The compound found in tomatoes can offer a new way to fight against diabetes, discovered by scientists in France. Studies funded by the French government have shown that lycopene, a substance that gives red tomato color, fights the inflammatory process that causes the disease.
Now a $ 500,000 research project, over 2 million repositories will produce a modified lycopene tablet that will be used in human testing.
"We know that inflammation of fat cells called adipocytes closely related to insulin resistance," said the French team led by Dr. Marseille University, showed that lycopene reduces this inflammatory process and delayed the development of insulin resistance.
"When we find that lycopene activates the anti-inflammatory effect on adipocytes, we think this could affect insulin resistance – and that's what's happening.
"We were one of the first groups to show this effect and now rely on a number of other studies," Landrier added.
The group now identifies which lycopene compound is most effective and is easiest to absorb in the body to create extensive studies in people using diabetics.
At least four million Britons – and 1 out of 10 older than 40 – suffer from diabetes, leading to heart disease, blindness, limb amputation, and premature death.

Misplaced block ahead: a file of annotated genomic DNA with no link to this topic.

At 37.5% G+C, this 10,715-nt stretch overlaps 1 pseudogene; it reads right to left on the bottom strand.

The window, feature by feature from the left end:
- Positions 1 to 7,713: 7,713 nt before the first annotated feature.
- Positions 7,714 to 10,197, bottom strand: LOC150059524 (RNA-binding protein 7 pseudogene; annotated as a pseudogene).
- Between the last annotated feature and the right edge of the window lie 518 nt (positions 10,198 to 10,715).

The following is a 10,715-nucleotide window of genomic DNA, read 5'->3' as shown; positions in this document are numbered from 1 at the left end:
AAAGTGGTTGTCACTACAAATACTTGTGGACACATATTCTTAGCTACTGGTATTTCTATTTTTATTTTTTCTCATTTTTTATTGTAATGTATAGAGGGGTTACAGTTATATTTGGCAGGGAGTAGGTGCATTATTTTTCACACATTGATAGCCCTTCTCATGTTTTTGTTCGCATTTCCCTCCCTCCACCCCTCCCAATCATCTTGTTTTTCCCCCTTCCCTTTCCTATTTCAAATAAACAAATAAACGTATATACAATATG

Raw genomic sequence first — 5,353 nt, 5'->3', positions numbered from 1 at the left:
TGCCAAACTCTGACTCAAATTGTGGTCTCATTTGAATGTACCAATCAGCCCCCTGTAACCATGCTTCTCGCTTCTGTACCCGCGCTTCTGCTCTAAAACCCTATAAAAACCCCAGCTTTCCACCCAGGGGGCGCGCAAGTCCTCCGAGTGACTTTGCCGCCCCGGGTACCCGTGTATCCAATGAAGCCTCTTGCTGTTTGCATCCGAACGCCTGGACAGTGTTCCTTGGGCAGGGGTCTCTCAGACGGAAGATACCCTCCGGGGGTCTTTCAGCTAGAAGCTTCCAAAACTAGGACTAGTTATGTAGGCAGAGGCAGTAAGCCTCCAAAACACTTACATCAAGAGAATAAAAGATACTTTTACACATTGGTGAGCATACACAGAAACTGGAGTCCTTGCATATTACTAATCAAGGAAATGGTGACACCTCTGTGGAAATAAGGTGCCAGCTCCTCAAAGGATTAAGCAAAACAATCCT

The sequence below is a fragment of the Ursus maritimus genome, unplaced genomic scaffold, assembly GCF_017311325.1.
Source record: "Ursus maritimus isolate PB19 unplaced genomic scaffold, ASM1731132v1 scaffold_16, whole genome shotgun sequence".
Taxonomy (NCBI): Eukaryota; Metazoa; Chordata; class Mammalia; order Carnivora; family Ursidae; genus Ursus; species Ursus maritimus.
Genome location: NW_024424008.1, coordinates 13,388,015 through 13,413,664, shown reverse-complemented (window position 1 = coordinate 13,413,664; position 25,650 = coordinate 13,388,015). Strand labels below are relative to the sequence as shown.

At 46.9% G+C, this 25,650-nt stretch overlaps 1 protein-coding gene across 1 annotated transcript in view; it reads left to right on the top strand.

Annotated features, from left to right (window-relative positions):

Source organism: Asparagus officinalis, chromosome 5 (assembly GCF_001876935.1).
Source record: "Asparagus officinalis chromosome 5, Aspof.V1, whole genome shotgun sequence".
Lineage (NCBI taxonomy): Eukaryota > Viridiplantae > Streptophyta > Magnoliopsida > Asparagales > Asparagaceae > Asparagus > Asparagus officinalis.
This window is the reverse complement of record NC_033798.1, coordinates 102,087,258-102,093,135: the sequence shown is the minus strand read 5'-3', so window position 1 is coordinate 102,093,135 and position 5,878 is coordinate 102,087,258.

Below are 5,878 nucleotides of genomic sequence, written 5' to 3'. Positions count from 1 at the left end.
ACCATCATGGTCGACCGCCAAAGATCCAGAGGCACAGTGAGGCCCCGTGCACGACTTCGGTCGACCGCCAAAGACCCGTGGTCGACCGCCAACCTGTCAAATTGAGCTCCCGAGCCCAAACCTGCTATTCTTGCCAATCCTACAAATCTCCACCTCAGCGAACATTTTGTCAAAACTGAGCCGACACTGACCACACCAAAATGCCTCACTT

The most common form of type 2 disease develops as a result of the inflammatory reaction occurring in the fatty tissue of people with excessive weight. This leads to a collapse of the signaling mechanism of insulin, designed to prevent toxic blood glucose build-up, which can have fatal consequences.
Dr. Miriam Ferrer, a FutureYou Cambridge scientist – a British company that has already developed a lycopene supplement called "Ateronon" – said the latest discovery was "exciting".
"From research with Cambridge and Harvard University, we are aware of the anti-inflammatory properties of our lycopene or" tomato pills, "as it is generally known, can be useful in treating diabetes," he says.
"All of the work on lycopene has been in preclinical cells or cells," he added. "The ability to switch to human testing is now very exciting." Diabetes UK, a charitable organization that supports patients with this disease, has also welcomed the study.
Georg Lietz, an international nutrition professor at Newcastle University, said further work was needed to demonstrate that lycopene addiction could actually bring benefits, but will be a new and exciting research to treat diabetes.
"It has potentially anti-inflammatory action." There is some evidence that he can influence the development of obesity and that there is a clear link to his benefits in reducing the damage to cardiovascular disease, "said Lietz.
"At the moment we do not have much understanding of its impact on fatty tissue [gordura] and this research will be interesting. "
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